Page 158

seeking the path

p. 555/4-6

p. 577/24-28 p. 577/29-32

p. 579/26-27 p. 581/11-12 p. 583/18-21 p. 584/18-19

476

fusion. For we forget that both cause and effect are events, and we tend to think of them as substances maintaining an identity in spite of events. But, though the effect succeeds, it succeeds immediately. Causation is really the ideal reconstruction of a continuous process of change in time. Between the coming together of the separate conditions and the beginning of the process, is no halt or interval. Cause and effect are not divided by time in the sense of duration or lapse or interspace. They are separated in time by an ideal line which we drew across the indivisible process. For if the cause remained for the fraction of a second, it might remain through an indefinite future. Permanent cause, unless you take cause in another meaning and treat it as substance, is simply nonsensical. I should be glad to discuss some of the difficulties which arise in connection with causation, but the questions raised would hardly be logical.]: This will not do at all. We have here once again Bradley’s mistaken notions of time. ‘Continuous change’ is a self-contradiction. [Whether rightly or wrongly, all logic assumes that a mere attention, a simple retaining and holding together before the mind’s eye, is not an alteration.]: Attention alters weight or emphasis, but this does not alter relations. [… an ‘otherwise’ that alters is an admissible idea.]: This is quite right. [But obviously, where our A is taken as ultimate Reality, the suggestion of an ‘otherwise’ becomes quite untenable. An ‘otherwise than A,’ whether as a contrary or as an alteration, is here, alike in either case, no idea at all, but is wholly senseless.]: And this is quite wrong—there is no ‘ultimate Reality’ behind appearances. [Is the intellectual experiment the parallel of a movement in the real universe?]: It is a movement in the real (universe). [How frivolous an idea, but how inevitable; and yet once more how wholly indefensible.]: And how elegantly put! [Unless you revolutionize your belief about reality … you cannot maintain the strict correspondence of thoughts and of things.]: But thoughts are things. [But ideas do not exist, and they can not exist, if existence means presence in the series of phenomena.] ‘the series of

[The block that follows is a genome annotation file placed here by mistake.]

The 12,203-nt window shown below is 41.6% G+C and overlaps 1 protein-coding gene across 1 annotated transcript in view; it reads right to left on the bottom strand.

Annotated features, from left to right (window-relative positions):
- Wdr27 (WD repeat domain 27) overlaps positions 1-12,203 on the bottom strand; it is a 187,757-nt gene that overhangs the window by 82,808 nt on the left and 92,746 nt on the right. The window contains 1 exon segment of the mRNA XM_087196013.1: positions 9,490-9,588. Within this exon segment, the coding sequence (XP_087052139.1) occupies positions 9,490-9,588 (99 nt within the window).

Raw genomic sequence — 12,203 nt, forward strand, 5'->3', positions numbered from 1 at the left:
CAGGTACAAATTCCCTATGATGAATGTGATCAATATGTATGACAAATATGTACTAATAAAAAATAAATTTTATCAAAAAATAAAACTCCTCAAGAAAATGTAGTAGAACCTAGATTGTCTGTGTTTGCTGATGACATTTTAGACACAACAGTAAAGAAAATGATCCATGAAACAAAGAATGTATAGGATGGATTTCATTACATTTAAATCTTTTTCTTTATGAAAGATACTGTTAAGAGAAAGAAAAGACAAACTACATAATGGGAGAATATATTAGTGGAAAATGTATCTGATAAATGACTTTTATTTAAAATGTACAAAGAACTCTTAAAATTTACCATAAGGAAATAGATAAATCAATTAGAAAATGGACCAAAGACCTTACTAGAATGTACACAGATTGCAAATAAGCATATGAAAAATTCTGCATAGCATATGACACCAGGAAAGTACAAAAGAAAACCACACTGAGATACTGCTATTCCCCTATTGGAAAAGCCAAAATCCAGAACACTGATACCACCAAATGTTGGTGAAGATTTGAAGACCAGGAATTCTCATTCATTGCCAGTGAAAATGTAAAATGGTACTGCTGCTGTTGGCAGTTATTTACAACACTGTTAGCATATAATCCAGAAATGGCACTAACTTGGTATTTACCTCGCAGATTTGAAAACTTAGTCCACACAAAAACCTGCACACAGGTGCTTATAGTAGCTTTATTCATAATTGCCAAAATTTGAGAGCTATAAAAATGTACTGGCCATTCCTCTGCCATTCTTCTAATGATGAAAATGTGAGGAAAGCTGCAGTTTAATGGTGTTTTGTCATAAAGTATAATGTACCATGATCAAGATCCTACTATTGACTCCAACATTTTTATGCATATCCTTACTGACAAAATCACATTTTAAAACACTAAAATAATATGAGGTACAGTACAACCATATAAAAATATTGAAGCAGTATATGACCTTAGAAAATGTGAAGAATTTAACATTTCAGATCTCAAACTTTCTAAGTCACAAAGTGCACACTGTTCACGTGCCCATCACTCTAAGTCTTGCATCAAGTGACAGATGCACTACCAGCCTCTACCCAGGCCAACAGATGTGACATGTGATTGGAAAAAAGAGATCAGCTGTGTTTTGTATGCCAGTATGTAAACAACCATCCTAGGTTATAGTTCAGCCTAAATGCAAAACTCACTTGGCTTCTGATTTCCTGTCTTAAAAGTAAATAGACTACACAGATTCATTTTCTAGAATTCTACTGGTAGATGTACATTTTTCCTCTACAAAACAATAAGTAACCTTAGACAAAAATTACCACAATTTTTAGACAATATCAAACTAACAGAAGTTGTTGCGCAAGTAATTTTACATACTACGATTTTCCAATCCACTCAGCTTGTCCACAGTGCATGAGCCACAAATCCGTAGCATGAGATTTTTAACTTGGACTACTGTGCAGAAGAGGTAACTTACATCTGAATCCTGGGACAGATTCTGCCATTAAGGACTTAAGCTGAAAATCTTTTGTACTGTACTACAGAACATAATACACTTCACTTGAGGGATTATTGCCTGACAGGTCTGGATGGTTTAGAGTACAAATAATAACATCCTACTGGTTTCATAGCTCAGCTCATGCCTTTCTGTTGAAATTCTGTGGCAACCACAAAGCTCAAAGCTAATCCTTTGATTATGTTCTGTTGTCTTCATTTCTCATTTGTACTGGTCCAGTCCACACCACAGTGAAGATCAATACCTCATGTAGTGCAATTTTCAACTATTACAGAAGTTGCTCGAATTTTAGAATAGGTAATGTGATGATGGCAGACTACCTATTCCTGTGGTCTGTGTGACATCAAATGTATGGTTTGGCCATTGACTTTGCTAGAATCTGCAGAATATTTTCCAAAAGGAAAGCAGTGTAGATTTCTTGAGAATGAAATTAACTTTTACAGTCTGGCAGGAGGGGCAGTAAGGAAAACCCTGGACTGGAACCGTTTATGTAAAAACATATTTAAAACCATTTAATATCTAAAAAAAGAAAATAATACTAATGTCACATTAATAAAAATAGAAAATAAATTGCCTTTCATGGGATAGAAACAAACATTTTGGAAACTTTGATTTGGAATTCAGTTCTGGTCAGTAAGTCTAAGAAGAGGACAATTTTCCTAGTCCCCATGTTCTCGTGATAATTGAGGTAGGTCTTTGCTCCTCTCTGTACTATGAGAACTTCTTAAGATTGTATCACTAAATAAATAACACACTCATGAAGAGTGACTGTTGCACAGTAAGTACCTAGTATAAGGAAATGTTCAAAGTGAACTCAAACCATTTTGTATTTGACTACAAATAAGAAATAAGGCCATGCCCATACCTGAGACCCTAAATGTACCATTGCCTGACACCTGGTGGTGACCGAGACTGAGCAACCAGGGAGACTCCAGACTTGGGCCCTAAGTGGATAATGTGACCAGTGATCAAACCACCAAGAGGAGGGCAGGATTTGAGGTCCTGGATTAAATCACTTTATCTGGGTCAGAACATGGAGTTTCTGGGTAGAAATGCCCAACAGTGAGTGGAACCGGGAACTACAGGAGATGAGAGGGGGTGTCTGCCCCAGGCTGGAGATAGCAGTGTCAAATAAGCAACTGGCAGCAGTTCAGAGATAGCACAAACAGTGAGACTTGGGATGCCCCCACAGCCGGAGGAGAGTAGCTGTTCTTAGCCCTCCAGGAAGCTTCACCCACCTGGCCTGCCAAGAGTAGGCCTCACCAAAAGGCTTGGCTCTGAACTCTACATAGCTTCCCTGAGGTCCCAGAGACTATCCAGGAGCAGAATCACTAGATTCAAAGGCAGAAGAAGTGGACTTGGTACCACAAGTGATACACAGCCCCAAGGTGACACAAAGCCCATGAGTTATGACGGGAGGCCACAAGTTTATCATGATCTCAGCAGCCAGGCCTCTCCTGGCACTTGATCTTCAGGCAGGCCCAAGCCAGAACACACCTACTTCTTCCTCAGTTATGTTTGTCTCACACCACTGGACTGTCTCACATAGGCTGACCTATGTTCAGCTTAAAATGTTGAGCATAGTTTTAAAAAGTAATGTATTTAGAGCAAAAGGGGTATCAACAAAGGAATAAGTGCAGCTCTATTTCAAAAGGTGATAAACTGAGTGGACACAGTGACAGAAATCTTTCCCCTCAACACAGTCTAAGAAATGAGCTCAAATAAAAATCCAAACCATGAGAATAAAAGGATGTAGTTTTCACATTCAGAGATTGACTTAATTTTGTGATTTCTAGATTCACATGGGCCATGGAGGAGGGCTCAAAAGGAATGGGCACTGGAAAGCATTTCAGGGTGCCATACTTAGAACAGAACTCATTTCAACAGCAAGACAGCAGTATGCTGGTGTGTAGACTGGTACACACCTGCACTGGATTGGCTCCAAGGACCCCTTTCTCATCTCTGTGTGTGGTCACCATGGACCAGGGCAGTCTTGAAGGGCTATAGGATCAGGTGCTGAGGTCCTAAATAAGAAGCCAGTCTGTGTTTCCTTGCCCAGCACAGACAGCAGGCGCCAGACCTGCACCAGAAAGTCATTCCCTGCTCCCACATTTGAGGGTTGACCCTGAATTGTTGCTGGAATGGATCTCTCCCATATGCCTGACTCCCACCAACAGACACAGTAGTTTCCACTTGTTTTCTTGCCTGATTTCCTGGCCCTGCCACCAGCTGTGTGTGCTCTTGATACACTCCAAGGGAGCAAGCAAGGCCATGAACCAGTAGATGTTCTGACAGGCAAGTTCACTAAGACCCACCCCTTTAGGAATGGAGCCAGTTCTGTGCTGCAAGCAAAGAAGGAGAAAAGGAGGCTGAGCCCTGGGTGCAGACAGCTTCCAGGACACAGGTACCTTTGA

Early Writings (Seeking the Path - Ñāṇavīra Thera)  

Part B includes two early essays (Nibbana and Anatta and Sketch for a Proof of Rebirth) as well as notes from a Commonplace Book and Margina...